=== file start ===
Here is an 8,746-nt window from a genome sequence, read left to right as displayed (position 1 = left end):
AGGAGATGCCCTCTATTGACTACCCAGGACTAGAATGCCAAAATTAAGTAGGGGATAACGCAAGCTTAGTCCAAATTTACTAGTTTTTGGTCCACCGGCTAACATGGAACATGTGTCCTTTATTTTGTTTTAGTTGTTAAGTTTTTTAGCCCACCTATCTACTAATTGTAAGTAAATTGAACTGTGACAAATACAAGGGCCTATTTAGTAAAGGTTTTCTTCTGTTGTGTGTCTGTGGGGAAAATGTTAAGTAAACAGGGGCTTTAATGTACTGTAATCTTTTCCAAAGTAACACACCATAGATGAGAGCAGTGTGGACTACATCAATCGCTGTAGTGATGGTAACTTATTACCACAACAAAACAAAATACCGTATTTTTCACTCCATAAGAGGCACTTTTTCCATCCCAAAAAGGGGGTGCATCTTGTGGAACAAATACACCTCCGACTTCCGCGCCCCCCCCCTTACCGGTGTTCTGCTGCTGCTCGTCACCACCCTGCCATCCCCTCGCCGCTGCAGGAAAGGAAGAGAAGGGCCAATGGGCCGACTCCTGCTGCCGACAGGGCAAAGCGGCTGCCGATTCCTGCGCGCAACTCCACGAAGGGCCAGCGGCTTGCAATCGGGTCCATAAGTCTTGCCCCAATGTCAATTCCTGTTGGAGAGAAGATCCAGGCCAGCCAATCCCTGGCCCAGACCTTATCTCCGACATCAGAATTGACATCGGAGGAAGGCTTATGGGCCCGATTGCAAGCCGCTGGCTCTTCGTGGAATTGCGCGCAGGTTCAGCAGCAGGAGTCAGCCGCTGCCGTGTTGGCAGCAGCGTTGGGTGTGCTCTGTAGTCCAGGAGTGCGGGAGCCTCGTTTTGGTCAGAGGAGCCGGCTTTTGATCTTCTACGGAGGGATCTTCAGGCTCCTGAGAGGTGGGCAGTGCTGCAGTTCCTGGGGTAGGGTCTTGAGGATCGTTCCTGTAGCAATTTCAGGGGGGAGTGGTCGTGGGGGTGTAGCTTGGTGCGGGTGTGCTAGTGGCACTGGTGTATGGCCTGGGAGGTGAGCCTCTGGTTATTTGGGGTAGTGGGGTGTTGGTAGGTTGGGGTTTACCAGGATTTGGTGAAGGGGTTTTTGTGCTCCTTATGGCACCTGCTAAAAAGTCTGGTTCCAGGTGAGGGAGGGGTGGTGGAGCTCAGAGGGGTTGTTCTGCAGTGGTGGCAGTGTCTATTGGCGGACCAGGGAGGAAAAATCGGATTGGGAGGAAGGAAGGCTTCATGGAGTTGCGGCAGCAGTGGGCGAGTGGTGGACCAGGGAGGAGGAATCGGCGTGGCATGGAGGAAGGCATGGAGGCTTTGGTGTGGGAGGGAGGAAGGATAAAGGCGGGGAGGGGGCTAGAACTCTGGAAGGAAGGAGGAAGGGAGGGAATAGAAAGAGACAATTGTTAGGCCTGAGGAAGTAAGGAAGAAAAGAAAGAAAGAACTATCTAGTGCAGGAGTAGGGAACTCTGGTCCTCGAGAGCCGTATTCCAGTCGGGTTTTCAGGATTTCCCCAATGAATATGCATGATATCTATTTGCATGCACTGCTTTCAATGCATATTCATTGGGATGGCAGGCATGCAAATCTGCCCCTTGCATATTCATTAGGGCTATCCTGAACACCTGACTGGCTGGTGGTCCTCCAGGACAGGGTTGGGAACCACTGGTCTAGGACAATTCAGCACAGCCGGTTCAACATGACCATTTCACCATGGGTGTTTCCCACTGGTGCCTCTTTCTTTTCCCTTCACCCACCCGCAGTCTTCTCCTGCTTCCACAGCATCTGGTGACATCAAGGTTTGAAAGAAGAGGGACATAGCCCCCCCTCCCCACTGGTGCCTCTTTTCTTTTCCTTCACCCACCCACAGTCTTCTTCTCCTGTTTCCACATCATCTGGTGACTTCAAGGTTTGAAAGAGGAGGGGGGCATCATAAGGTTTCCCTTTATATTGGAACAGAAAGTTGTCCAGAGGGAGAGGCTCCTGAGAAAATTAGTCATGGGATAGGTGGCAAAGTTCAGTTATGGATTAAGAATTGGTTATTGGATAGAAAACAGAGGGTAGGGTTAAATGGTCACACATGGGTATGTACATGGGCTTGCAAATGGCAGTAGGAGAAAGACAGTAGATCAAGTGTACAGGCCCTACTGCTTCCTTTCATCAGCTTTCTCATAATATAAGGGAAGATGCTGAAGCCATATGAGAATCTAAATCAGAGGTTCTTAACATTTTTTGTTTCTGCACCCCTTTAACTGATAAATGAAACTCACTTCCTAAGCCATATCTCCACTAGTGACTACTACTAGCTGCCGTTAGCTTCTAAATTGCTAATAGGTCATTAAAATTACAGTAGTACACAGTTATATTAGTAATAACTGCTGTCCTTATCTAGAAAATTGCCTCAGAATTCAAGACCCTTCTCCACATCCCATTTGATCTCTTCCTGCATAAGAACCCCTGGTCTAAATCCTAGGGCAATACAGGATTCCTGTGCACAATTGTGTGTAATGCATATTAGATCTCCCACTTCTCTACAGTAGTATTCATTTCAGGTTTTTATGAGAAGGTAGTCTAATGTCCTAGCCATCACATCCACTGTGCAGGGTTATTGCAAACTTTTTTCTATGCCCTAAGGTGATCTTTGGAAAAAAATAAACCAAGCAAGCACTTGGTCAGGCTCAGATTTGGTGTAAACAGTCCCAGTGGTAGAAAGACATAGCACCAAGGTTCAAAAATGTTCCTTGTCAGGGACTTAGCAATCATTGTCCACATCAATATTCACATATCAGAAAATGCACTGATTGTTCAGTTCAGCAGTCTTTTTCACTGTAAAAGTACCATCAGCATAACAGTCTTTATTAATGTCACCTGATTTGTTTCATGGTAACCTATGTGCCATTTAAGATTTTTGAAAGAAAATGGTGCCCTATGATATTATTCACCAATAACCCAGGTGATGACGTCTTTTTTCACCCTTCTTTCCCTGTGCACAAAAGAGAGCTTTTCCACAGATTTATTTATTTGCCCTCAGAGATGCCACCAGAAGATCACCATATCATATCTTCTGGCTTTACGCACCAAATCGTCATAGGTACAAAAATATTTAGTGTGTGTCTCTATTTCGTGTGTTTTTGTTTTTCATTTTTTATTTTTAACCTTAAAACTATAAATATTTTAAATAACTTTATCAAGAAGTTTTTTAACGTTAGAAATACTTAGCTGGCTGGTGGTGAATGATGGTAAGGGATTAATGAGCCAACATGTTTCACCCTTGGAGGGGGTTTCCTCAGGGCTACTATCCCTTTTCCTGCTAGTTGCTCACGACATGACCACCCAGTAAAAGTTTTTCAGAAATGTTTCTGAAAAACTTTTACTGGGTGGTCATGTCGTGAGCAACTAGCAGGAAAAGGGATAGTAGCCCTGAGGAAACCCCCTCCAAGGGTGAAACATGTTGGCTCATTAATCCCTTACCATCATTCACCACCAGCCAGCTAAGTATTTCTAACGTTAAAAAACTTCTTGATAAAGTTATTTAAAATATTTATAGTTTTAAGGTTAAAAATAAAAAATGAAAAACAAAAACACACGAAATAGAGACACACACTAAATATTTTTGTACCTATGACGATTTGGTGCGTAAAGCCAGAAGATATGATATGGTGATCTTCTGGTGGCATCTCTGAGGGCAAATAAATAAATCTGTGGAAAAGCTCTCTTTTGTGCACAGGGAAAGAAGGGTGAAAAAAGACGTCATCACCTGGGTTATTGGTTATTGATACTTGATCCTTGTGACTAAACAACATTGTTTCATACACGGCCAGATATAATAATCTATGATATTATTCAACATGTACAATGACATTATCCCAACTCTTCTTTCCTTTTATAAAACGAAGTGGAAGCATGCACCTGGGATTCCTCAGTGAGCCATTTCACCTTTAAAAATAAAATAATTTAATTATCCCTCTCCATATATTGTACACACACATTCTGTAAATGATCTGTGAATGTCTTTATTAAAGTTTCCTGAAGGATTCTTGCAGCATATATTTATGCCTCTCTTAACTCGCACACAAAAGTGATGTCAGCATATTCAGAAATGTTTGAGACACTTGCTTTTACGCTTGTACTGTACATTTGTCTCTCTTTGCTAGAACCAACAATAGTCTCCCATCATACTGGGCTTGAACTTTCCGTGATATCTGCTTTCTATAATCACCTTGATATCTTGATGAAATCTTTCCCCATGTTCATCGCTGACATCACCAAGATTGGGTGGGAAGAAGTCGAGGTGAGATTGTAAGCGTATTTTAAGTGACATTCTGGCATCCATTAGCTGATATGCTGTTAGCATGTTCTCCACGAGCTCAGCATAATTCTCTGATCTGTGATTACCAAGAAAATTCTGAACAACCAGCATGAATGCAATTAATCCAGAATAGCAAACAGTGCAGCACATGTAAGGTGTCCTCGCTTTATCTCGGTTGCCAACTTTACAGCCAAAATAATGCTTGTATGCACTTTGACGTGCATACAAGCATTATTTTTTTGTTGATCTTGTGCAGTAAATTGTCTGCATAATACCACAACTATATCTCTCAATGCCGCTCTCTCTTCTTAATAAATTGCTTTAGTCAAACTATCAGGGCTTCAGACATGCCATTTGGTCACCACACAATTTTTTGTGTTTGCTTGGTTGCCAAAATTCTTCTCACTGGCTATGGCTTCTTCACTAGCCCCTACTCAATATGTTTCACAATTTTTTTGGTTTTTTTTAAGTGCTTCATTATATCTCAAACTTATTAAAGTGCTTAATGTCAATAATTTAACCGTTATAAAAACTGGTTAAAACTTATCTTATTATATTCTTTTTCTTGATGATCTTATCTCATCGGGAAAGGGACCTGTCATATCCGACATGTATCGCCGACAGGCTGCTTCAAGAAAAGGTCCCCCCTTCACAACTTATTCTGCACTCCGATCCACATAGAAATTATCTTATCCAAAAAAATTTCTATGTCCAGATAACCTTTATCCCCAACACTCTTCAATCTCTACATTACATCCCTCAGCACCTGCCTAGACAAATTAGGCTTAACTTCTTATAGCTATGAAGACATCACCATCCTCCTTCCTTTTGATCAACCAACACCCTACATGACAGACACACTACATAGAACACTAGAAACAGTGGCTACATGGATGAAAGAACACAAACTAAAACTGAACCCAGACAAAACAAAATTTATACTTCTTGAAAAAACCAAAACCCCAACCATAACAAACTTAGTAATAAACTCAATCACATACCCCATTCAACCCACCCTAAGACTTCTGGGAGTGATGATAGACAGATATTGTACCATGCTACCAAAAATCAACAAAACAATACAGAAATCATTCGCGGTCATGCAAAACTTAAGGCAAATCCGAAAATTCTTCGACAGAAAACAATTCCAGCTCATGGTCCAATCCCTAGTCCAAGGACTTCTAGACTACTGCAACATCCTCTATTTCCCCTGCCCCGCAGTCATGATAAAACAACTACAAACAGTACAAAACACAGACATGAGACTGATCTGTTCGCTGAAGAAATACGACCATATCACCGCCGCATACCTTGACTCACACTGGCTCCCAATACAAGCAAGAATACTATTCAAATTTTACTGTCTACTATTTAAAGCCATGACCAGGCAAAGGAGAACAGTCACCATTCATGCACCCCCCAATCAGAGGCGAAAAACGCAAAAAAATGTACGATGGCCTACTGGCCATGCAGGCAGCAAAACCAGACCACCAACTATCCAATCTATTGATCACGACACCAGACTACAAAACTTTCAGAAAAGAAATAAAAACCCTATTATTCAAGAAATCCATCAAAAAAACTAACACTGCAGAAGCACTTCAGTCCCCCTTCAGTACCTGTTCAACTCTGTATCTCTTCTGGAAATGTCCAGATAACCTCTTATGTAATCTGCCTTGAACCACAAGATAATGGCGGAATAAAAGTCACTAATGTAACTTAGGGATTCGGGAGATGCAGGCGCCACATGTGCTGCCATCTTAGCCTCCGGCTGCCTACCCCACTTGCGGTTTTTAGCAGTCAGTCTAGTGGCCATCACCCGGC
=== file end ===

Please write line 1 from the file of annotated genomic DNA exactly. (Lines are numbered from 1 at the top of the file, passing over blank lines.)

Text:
Here is an 8,746-nt window from a genome sequence, read left to right as displayed (position 1 = left end):